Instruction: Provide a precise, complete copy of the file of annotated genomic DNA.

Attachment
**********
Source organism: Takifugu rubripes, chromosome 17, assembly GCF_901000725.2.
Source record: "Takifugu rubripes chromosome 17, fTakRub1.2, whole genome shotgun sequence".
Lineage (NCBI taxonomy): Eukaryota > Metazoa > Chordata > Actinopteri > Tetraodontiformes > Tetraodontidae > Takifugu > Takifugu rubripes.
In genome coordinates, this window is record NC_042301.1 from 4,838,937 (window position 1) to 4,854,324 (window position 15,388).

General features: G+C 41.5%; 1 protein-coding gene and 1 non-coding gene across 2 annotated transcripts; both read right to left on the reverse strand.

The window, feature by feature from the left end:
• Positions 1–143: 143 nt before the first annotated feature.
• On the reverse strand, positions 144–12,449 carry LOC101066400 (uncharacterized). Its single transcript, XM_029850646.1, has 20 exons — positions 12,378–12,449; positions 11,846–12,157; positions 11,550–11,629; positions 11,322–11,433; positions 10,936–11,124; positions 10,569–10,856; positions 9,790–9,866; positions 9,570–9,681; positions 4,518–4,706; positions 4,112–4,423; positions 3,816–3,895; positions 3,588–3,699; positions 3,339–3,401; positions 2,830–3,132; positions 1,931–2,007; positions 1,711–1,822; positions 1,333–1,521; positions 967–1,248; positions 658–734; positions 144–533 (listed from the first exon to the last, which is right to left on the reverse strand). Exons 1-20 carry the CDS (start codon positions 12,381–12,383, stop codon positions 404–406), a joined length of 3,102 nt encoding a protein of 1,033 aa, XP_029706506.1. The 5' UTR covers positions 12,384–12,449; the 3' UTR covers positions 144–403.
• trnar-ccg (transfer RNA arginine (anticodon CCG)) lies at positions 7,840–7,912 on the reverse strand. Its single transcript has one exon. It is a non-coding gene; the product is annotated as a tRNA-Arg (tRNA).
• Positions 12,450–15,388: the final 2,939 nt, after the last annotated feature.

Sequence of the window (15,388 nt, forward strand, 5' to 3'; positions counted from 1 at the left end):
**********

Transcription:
Source organism: Takifugu rubripes, chromosome 17, assembly GCF_901000725.2.
Source record: "Takifugu rubripes chromosome 17, fTakRub1.2, whole genome shotgun sequence".
Lineage (NCBI taxonomy): Eukaryota > Metazoa > Chordata > Actinopteri > Tetraodontiformes > Tetraodontidae > Takifugu > Takifugu rubripes.
In genome coordinates, this window is record NC_042301.1 from 4,838,937 (window position 1) to 4,854,324 (window position 15,388).

General features: G+C 41.5%; 1 protein-coding gene and 1 non-coding gene across 2 annotated transcripts; both read right to left on the reverse strand.

The window, feature by feature from the left end:
• Positions 1–143: 143 nt before the first annotated feature.
• On the reverse strand, positions 144–12,449 carry LOC101066400 (uncharacterized). Its single transcript, XM_029850646.1, has 20 exons — positions 12,378–12,449; positions 11,846–12,157; positions 11,550–11,629; positions 11,322–11,433; positions 10,936–11,124; positions 10,569–10,856; positions 9,790–9,866; positions 9,570–9,681; positions 4,518–4,706; positions 4,112–4,423; positions 3,816–3,895; positions 3,588–3,699; positions 3,339–3,401; positions 2,830–3,132; positions 1,931–2,007; positions 1,711–1,822; positions 1,333–1,521; positions 967–1,248; positions 658–734; positions 144–533 (listed from the first exon to the last, which is right to left on the reverse strand). Exons 1-20 carry the CDS (start codon positions 12,381–12,383, stop codon positions 404–406), a joined length of 3,102 nt encoding a protein of 1,033 aa, XP_029706506.1. The 5' UTR covers positions 12,384–12,449; the 3' UTR covers positions 144–403.
• trnar-ccg (transfer RNA arginine (anticodon CCG)) lies at positions 7,840–7,912 on the reverse strand. Its single transcript has one exon. It is a non-coding gene; the product is annotated as a tRNA-Arg (tRNA).
• Positions 12,450–15,388: the final 2,939 nt, after the last annotated feature.

Sequence of the window (15,388 nt, forward strand, 5' to 3'; positions counted from 1 at the left end):